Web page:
We therefore explored the potential of simple chemical methods to transdifferentiate other cell types, including primary rat fibroblasts, primary human keratinocytes, HEK293 cells, rat PC-12 cells, and as positive control rat bone marrow stromal (BMS) cells. Surprisingly, all cells except for keratinocytes adopted at least partial “neuron-like” pyramidal cell morphology with fine-cellular extensions resembling neurites upon stimulation with BME or DMSO/BHA. However, time-lapse microscopy indicated that the chemical exposure of MSCs did not result in new neurite growth but rather cellular shrinkage, with retraction of the majority of existing cell extensions, leaving only few, fine neurite-like processes.

Neuronal morphology, markers but lack of function:

After 6 h of neuronal induction, the cells had assumed neuronal morphologies and expressed neuron-specific enolase, beta-III-tubulin, neurofilament-H and HNK-1, while only a subpopulation expressed CD15 and synaptophysin. However, electrical signaling could not be detected, neither spontaneously nor after electrical stimulation. Nevertheless, transmission electron microscopy revealed cellular features of neuritogenesis and synaptogenesis…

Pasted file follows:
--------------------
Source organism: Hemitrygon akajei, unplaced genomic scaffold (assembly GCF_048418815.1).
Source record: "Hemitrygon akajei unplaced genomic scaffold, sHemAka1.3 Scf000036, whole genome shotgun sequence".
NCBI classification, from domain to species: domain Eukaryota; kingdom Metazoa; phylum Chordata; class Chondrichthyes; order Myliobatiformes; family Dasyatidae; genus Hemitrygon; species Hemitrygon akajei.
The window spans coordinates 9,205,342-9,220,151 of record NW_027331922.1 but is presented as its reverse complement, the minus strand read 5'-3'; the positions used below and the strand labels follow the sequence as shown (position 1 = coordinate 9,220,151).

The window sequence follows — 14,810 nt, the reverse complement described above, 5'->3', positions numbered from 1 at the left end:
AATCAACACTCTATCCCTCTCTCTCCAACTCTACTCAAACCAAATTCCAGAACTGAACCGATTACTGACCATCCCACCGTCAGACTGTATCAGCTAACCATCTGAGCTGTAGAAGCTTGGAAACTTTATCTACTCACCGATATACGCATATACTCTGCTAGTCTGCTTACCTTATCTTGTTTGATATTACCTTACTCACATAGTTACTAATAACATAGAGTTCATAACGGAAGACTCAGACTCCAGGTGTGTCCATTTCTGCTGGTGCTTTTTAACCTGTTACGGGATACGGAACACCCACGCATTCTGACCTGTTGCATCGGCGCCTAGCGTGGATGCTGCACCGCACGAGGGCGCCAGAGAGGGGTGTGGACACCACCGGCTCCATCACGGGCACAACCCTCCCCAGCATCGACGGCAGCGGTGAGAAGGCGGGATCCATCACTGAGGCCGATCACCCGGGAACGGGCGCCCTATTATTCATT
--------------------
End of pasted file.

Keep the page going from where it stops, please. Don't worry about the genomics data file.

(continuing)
Reevaluation of in vitro differentiation protocols for bone marrow stromal cells: Disruption of actin cytoskeleton:

Retraction of the cytoplasm left behind long processes, which, although strikingly resembling neurites, showed essentially no motility and no further elaboration during time-lapse studies. Similar neurite-like processes were induced by treating MSC with DMSO only or with actin filament-depolymerizing agents. Although process formation was accompanied by rapid expression of some neuronal and glial markers, the absence of other essential neuronal proteins pointed toward aberrantly induced gene expression rather than toward a sequence of gene expression as is required for neurogenesis. Moreover, rat dermal fibroblasts responded to neuronal induction by forming similar processes and expressing similar markers.

Reading through papers, I have got even more questions about translation of neural induction into clinical practice:

  1. What is the point therapeutic benefit in neural induction if most of professionals currently pretty sure (with the evidence for it) that neuroprotection from adult stem cells occurs via paracrine mechanisms? There are studies and preliminary results of clinical trials, which demonstrate that MSC and cord blood cells possess neuroprotective properties without any neuronal induction in vitro.
  2. Are there any comparative studies for efficacy of “native” adult stem cells (ex: MSC) versus neuronal-induced? For example, one study demonstrates that umbilical cord-derived MSC can cause re-myelination in animal model without any induction in vitro.